Sisterhood of Deliverance: "Black Rock" a lean, mean femme survival machine
Black Rock (2013)
83 min., rated R.
If you ever wondered how 1972's "Deliverance" would play out with women—minus the inbred banjo players—on a smaller, cost-effective budget, "Black Rock" would be the result. But that comparison undersells what this film has going for it. With the story conceived by actor-director Katie Aselton (2010's "The Freebie") and the script written by her husband, mumblecore auteur Mark Duplass (2011's "Jeff, Who Lives at Home"), this Kickstarter project is a collaboration of two disparate sensibilities that work well together. This begins as a laid-back, slightly spiky character-driven slice-of-life with a driving music score and then grows into a lean, mean indie survival-thriller with a female-empowerment slant. What it isn't is a vile, gratuitous revenge-of-the-woman exploitation picture like, blech, "I Spit on Your Grave" (either version will do).
Thirty-something Sarah (Kate Bosworth) tricks her two squabbling/estranged girlfriends, Lou (Lake Bell) and Abby (Aselton), into camping on a remote island off the coast of Maine for the weekend. With Sarah being nostalgic about "The Goonies," her plan is to follow their map (from when they were all 10 years old) to a treasure. The other two try putting a sore spot aside (Lou drunkenly slept with Abby's then-boyfriend), but the three of them sharing one tent becomes mighty trivial when running into three guys on the island. One of them is Henry (Will Bouvier), an Iraq-Afghanistan soldier whose older brother went to high school with them and had a crush on Lou, and the other two (Jay Paulson, Anslem Richardson) are vets who deem Henry to be a hero for saving them. They've only been back eighteen days after being dishonorably discharged from overseas. Before long, both sets of trios sit around a campfire, leaving Abby to work up some liquid courage, hook up with Henry in the woods, and accidentally kill him in self-defense when he gets too rough. Things consequently turn ugly and when push comes to shove, it's kill or be killed.
"We are all dying," Sarah says to Lou and Abby before taking a boat to the island. Though she is generally speaking about life's unpredictability ("We could get hit by a bus tomorrow; we have no idea what's going to happen!"), none of them can predict the frightening truth in that blunt statement. As it unfolds from the scenic region and birds chirping to something as harsh and gritty as the rocks, "Black Rock" is realistically, ruthlessly tough and savaged as it needs to be without turning gratuitous or exploitative. Ultimately, the film benefits from its own conceptual simplicity. It's not some deep-dish rumination on gender roles or a comment on post-traumatic stress disorder. It's just three women hiding and fighting for their lives from two armed war vets in the unknown of the forest.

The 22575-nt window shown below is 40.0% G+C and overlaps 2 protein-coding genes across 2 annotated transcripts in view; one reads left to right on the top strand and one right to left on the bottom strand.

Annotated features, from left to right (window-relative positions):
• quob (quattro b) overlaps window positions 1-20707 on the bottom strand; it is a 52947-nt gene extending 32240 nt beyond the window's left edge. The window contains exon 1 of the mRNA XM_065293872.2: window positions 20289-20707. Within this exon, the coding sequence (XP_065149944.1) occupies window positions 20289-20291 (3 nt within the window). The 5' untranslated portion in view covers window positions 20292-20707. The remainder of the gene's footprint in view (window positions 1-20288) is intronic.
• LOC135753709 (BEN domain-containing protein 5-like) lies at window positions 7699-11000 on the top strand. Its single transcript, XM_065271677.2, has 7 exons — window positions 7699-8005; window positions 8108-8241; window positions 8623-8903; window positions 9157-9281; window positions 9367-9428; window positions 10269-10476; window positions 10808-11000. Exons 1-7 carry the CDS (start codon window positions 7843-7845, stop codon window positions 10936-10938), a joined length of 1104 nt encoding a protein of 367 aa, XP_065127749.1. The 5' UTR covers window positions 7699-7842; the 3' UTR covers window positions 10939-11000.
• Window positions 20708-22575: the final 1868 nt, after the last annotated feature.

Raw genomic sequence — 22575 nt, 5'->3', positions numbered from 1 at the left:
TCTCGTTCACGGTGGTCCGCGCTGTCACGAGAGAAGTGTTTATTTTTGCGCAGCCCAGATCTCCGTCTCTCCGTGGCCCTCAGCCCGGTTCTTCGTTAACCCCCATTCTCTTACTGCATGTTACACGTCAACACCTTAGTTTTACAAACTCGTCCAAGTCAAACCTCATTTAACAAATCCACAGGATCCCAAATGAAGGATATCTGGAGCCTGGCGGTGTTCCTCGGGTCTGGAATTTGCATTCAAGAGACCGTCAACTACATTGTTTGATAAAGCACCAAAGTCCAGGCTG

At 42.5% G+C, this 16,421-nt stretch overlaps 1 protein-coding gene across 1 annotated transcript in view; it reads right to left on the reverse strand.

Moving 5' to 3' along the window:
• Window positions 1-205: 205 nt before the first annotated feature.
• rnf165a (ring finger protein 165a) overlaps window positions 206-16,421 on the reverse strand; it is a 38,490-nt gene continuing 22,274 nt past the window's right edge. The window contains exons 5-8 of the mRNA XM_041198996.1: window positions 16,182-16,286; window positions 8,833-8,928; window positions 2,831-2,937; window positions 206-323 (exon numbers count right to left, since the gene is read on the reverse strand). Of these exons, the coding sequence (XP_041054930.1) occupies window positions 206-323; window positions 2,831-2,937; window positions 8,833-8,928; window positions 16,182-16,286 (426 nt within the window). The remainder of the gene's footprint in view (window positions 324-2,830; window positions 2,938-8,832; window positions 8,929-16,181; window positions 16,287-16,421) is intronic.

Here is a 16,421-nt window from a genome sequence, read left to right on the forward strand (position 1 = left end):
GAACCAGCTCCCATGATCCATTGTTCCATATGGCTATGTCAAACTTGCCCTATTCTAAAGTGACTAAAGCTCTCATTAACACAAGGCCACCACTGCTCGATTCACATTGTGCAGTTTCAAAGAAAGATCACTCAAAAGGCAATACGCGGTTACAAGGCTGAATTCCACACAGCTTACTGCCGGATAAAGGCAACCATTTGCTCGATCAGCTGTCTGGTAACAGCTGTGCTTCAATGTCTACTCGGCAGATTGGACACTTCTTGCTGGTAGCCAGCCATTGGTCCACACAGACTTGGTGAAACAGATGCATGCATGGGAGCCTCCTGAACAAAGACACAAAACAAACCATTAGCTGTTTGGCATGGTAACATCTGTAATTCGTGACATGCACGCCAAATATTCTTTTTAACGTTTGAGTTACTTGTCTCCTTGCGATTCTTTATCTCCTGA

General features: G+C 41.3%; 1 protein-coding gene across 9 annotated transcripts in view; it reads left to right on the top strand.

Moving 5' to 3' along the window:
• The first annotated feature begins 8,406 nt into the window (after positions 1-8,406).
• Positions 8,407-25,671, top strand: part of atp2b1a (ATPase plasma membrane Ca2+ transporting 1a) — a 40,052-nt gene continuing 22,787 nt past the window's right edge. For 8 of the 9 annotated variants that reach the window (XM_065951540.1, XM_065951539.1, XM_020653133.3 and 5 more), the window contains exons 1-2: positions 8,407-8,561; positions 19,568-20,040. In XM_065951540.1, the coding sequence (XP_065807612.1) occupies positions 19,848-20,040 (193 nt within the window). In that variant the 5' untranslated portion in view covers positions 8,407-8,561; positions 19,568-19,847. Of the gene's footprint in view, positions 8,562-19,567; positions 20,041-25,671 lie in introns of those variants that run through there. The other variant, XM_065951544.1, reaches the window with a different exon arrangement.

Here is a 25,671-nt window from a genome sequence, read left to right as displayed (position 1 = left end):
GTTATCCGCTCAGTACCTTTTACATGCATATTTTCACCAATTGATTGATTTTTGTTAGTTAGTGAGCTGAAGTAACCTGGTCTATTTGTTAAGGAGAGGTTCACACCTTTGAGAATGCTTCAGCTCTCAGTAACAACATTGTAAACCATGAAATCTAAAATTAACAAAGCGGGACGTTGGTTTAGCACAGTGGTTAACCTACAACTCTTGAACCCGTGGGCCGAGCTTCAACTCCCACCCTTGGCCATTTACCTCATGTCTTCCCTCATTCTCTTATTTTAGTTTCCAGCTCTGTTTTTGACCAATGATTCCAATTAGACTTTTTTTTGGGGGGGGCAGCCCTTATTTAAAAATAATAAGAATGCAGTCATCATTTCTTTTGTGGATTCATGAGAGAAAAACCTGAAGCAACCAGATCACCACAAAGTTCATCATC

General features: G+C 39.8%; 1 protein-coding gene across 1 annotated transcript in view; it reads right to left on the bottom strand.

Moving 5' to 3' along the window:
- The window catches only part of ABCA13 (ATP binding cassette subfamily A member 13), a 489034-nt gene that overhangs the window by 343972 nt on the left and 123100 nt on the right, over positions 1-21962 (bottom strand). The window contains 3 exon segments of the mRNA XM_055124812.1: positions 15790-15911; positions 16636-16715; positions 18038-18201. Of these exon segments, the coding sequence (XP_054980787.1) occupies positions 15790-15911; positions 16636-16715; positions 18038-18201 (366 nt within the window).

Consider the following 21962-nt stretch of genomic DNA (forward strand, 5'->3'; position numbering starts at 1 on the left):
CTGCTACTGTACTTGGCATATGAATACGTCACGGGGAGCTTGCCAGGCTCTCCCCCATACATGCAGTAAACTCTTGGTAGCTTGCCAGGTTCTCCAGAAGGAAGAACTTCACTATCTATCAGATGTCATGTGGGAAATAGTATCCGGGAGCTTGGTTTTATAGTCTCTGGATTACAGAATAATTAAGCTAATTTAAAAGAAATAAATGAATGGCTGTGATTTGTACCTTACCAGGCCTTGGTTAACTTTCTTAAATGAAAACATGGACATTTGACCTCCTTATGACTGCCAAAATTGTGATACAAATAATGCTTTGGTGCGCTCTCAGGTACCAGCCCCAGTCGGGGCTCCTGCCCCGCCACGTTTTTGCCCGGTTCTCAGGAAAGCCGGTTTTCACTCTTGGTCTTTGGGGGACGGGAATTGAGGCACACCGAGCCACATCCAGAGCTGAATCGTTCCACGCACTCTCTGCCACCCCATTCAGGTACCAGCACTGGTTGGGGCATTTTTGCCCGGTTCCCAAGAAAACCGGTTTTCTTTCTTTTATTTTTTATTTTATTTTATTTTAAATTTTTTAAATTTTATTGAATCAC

Screenwriter Duplass knows enough about economy and minimalism, having made his name on etching characters through short treatments and filling in the rest with improv. Wholesale, these women have a very natural dynamic and a long history. If anything, "Black Rock" misses an opportunity to be even talkier in its opening moments, fleshing out the individual backgrounds of Sarah, Lou, and Abby. The men aren't developed much at all, but at least at first they seem harmlessly introverted rather than obviously bad. But, once the hunt begins, Team XX fearlessly takes charge and we still don't want to see these women get hurt. Refreshingly, they aren't screaming, cowering slasher-flick numbskulls. When they take to their survivalist instincts and seek bloodlust, they aren't trained female MacGyvers or superwomen either; they just feel like real women who have it in them to be strong and resourceful. As an additional respite from convention, there's even a credible power shift, as the de facto leader later becomes scared and weak.
Transcending the film are the three lead performances. In one of her more physically demanding roles next to "Blue Crush" (in which she led two other strong women, too), Bosworth is the glue, making peace between Lou and Abby and just hoping to have her three-woman gang together again. Interestingly, Bell and Aselton (both stretching well beyond comedy here) pull off being flawed but sympathetic and then vividly trim down to their barest, most primal and animalistic states. They both reconcile in an affecting scene that easily could have seemed ridiculously out-of-tune given the circumstances—they're naked, having huddled together to prevent hypothermia—but it's finally time for them to strengthen their estranged friendship and still hold a jokey sense of humor amidst everything that's happened.
Flowing and quickening at a compact 83 minutes, it's a technically well-made, beautifully shot film that handles its characters and violence on an even scale. Some thrillers these days would even kill to be as authentic, urgent and harrowing as "Black Rock." It might be too straightforward and simplistic to hold a major impact, but Aselton and Duplass have still made a bleak, tense, and efficient thriller with a memorably punchy final shot. We need more like this.